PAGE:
The Merode Altarpiece, a piece by artist Robert Campin, is a representation of the Annunciation of Christ. The piece was originally painted in Flanders during the Early Renaissance period in 1425. It is a considerably small altarpiece, commissioned for a private residence, created with oil on wood panel. The piece is currently held in the Metropolitan Museum of Art in New York. The scene depicted in this particular altarpiece is very popular among artists during the Renaissance and the detailed representation captured by Robert Campin made it one of his most famous works of art.
The subjects depicted in the piece are the Virgin Mary, an angel, Joseph, and also the donors who commissioned the painting. The main subject is very obviously the Virgin Mary. The scene in the center panel shows the angel who has come to tell Mary that she will bear the Christ child. In the right panel Joseph is shown in his workshop and the patrons of the altarpiece are shown to be just outside the home of Mary and Joseph in the left panel. It was a popular practice for patrons to be depicted within the religious scene that they commissioned so they could actively imagine their presence during the event.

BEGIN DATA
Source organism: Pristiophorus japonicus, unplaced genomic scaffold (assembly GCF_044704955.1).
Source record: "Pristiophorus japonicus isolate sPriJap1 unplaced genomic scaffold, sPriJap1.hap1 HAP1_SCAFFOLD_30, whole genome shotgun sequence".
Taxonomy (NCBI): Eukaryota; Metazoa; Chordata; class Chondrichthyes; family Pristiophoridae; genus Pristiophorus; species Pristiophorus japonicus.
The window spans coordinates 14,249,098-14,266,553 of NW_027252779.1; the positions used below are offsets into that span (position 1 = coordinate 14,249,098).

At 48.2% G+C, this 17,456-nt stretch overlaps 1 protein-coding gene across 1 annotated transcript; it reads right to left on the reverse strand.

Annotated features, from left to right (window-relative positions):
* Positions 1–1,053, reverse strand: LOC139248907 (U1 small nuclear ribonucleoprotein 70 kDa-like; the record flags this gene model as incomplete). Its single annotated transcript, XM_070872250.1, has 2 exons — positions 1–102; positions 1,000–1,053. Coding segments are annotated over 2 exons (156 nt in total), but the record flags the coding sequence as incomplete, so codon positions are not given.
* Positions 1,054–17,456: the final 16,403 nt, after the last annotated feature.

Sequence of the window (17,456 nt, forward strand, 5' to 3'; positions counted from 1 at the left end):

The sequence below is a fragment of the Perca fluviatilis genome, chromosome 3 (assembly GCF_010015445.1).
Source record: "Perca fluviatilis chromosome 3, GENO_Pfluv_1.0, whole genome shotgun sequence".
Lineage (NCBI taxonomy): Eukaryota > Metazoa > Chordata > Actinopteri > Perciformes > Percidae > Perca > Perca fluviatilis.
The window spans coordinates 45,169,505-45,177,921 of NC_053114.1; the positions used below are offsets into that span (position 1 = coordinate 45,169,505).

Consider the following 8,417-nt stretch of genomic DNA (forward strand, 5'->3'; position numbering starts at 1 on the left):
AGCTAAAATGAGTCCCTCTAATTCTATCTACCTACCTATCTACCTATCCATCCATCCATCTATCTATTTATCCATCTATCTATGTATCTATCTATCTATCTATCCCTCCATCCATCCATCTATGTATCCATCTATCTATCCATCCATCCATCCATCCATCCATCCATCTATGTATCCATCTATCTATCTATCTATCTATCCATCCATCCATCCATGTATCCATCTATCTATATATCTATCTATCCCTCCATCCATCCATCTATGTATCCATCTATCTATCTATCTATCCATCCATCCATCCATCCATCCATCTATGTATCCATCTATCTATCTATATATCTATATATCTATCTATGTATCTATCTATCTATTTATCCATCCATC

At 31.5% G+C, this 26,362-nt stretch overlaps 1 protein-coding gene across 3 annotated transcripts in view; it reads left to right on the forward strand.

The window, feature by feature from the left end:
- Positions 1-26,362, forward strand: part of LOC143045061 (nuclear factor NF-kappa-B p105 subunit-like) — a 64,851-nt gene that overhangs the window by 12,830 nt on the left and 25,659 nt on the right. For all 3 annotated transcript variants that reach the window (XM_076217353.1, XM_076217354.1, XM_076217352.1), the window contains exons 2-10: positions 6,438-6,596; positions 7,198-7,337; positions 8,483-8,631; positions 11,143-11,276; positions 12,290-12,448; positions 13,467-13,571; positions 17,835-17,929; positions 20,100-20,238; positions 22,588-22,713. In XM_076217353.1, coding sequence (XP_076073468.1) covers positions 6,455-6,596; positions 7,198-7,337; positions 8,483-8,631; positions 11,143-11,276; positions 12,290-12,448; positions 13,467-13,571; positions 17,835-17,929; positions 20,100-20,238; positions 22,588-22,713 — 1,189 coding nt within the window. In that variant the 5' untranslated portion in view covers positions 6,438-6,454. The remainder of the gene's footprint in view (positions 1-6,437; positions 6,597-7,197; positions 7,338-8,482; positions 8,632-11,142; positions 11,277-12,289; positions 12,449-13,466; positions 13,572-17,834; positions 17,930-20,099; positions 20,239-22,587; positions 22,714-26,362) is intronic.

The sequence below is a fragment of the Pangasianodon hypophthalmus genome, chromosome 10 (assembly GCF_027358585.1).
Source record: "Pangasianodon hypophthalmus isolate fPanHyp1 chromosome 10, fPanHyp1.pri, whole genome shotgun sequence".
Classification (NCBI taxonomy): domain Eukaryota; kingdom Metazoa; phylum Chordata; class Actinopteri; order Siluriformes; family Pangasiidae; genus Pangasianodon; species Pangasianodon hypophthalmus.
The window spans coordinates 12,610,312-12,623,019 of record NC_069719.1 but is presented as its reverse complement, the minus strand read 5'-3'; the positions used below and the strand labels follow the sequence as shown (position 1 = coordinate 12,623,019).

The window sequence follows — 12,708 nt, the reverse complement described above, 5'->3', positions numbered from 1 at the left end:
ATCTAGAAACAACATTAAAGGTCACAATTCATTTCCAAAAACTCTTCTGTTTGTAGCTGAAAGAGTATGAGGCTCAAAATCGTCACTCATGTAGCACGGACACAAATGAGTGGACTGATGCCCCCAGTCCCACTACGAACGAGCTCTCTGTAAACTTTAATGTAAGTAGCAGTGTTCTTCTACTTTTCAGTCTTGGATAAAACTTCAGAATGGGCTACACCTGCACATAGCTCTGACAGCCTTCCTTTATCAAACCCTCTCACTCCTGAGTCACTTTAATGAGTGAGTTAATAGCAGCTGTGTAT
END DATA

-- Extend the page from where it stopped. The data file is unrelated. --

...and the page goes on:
The composition of the piece can be seen as very dynamic. The main focus of the painting, the Virgin Mary, draws the viewer’s eye immediately to the center of the piece, then it seems to follow her robes to the angel and up around the table in between them, following the light and the curved lines of the hearth over to the right panel where Joseph is shown. Then it seems that the eye is drawn outside of the piece over to subjects in the left panel, who are almost disconnected from the rest of the piece. They are shown outside the door to the home, which seems to separate them even more from the other subjects of the painting.
The use of color and contrast also seems to illuminate the focus on the Virgin Mary and the angel in the center panel. Campin uses...
Please join StudyMode to read the full document